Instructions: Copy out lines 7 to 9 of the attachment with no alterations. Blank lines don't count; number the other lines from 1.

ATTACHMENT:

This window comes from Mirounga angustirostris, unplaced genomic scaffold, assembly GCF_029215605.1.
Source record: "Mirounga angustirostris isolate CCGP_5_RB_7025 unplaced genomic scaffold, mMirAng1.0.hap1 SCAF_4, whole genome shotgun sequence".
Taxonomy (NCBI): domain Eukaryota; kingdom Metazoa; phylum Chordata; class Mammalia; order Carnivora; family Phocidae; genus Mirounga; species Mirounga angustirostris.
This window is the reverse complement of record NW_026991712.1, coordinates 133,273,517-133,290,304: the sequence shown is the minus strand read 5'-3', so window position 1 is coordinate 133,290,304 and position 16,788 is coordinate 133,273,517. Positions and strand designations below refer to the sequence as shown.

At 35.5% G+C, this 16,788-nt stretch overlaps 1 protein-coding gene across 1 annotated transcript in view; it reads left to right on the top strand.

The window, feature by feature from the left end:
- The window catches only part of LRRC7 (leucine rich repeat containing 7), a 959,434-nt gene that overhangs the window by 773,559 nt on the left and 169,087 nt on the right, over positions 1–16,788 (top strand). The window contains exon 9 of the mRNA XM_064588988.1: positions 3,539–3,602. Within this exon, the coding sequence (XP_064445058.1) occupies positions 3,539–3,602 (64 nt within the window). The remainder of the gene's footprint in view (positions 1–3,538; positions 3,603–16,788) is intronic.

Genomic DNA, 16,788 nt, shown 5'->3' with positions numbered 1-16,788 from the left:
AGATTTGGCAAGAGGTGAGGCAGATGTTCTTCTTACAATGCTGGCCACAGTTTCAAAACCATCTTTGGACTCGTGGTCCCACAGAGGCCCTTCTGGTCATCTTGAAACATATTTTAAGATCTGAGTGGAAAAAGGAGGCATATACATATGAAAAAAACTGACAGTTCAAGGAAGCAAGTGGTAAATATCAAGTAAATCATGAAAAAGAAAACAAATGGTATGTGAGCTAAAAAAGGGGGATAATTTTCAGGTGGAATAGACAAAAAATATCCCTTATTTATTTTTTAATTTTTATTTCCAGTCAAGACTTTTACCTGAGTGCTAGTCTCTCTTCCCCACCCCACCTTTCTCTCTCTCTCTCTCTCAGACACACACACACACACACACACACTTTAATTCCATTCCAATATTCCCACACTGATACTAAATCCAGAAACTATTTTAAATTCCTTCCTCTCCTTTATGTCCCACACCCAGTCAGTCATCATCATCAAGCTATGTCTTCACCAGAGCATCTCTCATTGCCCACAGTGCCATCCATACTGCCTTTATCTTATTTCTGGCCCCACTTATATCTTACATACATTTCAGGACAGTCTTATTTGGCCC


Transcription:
- The window catches only part of LRRC7 (leucine rich repeat containing 7), a 959,434-nt gene that overhangs the window by 773,559 nt on the left and 169,087 nt on the right, over positions 1–16,788 (top strand). The window contains exon 9 of the mRNA XM_064588988.1: positions 3,539–3,602. Within this exon, the coding sequence (XP_064445058.1) occupies positions 3,539–3,602 (64 nt within the window). The remainder of the gene's footprint in view (positions 1–3,538; positions 3,603–16,788) is intronic.

Genomic DNA, 16,788 nt, shown 5'->3' with positions numbered 1-16,788 from the left:
AGATTTGGCAAGAGGTGAGGCAGATGTTCTTCTTACAATGCTGGCCACAGTTTCAAAACCATCTTTGGACTCGTGGTCCCACAGAGGCCCTTCTGGTCATCTTGAAACATATTTTAAGATCTGAGTGGAAAAAGGAGGCATATACATATGAAAAAAACTGACAGTTCAAGGAAGCAAGTGGTAAATATCAAGTAAATCATGAAAAAGAAAACAAATGGTATGTGAGCTAAAAAAGGGGGATAATTTTCAGGTGGAATAGACAAAAAATATCCCTTATTTATTTTTTAATTTTTATTTCCAGTCAAGACTTTTACCTGAGTGCTAGTCTCTCTTCCCCACCCCACCTTTCTCTCTCTCTCTCTCTCAGACACACACACACACACACACACACTTTAATTCCATTCCAATATTCCCACACTGATACTAAATCCAGAAACTATTTTAAATTCCTTCCTCTCCTTTATGTCCCACACCCAGTCAGTCATCATCATCAAGCTATGTCTTCACCAGAGCATCTCTCATTGCCCACAGTGCCATCCATACTGCCTTTATCTTATTTCTGGCCCCACTTATATCTTACATACATTTCAGGACAGTCTTATTTGGCCC